- The Spiral Dance by Starhawk
- Evolutionary Witchcraft by T. Thorn Coyle
- The Stars Within the Earth by Storm Faerywolf
- Lilith’s Lantern (includes a brief history, some foundational exercises, and descriptions of some of the different lines of the tradition)
- Victor Anderson Memorial Page
- The White Wand
- Feri Tradition Articles, Meditations, Lore
- Acorn Guild Press
- Feri Tradition Community Resources
- “The Faery Tradition” by Anna Korn
- “The Feri Tradition: Vicia Line” by Phoenix Willow
- “So, Just What is the Feri Tradition?” by Niklas Gander
- “Speaking with Victor Anderson” by Inni Baruch
- Victor Anderson’s Writings & Poetry
R.J. Stewart’s Teachings
Robert John Stewart was born in Edinburgh, Scotland. His father was from a Gaelic-speaking family in the Western Highlands and his mother came from a Welsh-speaking family in South Wales. A musician, author, and teacher now residing in California, R.J. Stewart has had forty books published in his lifetime. In the 1980s he worked within the Merlin Tradition and also created the Merlin Tarot. Between 1980 and 1996 he wrote a series of books on Celtic mythology as well as a series on the Underworld and Faery traditions, which encouraged many people to take up the practice of working with ancestral and land-oriented spiritual paths. Today he travels and teaches Celtic mythology traditions, Underworld and Faery traditions, as well as Inner Temple traditions. Prefering not to be associated with witchcraft, calling himself a magician, R.J. Stewart’s teachings are more in line with paganism and Celtic mythology. His goal is to regenerate “ancient traditions of inner transformation for practical modern use”.
- Earth Light: Rediscovering the Wisdom of Celtic & Faery Lore
- Power Within the Land: The Roots of Celtic and Underworld Traditions
- The Underworld Initiation
- The Well of Light: From Faery Healing to Earth Healing
- The Living World of Faery
- The Spirit Cord
- The Dreampower Tarot
Folklore-Based Fairy Paths
There are no specific traditions in this section, although I’m sure one could find covens or solitary practitioners who would consider themselves under this category. These are witches and pagans who incorporate the fairy-faith into their practices and belief systems by incorporating genuine fairy lore and traditions. This can involve anything from superstitions concerning the good folk to practicing a specific cultural fairy-faith such as that of Ireland, Brittany, Italy, or the Orkneys. Other forms of practitioners may be fairy doctors or cunning folk who may either make charms against the fairies, repairing any harm or mischief done by them, or working with the good folk and travelling with them to the Otherworld. Cunning Folk will be covered more extensively in another lesson.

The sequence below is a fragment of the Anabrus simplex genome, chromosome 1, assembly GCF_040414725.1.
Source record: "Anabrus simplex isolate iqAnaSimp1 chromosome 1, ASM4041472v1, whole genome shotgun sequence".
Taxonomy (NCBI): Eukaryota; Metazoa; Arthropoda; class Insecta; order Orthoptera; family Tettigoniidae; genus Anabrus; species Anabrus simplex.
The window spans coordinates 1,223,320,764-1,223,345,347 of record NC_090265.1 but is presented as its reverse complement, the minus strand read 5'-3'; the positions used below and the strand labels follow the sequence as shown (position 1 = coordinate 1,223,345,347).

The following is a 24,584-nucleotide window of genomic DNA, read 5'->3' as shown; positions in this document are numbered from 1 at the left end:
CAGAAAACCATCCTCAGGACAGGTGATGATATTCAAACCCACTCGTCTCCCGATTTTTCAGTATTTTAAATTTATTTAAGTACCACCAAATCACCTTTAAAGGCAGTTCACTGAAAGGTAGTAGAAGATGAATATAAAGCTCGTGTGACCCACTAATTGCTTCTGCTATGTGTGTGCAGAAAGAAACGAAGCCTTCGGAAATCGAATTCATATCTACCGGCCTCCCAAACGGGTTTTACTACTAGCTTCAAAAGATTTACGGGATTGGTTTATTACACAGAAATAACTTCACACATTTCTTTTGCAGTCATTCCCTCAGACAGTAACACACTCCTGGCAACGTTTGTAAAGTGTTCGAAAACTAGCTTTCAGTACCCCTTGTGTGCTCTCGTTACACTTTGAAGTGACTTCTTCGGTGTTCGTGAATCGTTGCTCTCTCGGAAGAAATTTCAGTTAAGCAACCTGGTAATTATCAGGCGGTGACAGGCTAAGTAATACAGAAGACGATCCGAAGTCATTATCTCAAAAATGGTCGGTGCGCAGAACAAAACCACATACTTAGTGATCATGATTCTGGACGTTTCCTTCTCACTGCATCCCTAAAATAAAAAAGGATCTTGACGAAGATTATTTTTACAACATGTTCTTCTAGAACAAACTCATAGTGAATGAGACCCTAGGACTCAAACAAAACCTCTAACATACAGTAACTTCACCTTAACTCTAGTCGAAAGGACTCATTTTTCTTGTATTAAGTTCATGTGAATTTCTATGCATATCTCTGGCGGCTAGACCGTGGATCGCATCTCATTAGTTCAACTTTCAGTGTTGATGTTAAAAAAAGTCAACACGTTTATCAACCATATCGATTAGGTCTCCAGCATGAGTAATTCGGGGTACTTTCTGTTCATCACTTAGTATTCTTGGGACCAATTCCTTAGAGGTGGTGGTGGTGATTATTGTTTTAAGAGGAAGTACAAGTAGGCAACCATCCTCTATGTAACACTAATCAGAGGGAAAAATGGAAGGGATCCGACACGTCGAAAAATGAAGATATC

The beliefs and concepts of fairy cannot be explained in one simple paragraph, so luckily there are many resources to draw from:
- The Fairy-Faith in Celtic Countries – W.Y. Evans-Wentz
- The Secret Commonwealth: Of Elves, Fauns, and Fairies – Robert Kirk
- Fairy and Folk Tales of the Irish Peasantry – Yeats
- Treasury of Irish Myth, Legend, and Folklore – Yeats
- The Fairies in Tradition and Literature – Katherine Briggs
- An Encyclopedia of Fairies: Hobgoblins, Brownies, Bogies, & Other Supernatural Creatures – Katherine Briggs
- The Vanishing People: Fairy Lore and Legends – Katherine Briggs
- The Sidhe: Wisdom from the Celtic Otherworld – John Matthews
- The Fairy-Faith in Celtic Countries (Sacred Texts)
- The Secret Commonwealth: Of Elves, Fauns, and Fairies (Sacred Texts)
- Ancient Legends, Mystic Charms and Superstitions of Ireland – Lady Wilde
- Puck – That shrewd and knavish sprite called Robin Goodfellow
- The Fairy Family: A Series of Ballads & Metrical Tales Illustrating the Fairy Mythology of Europe
- The Fairy Mythology: Illustrative of the Romance and Superstition of Various Countries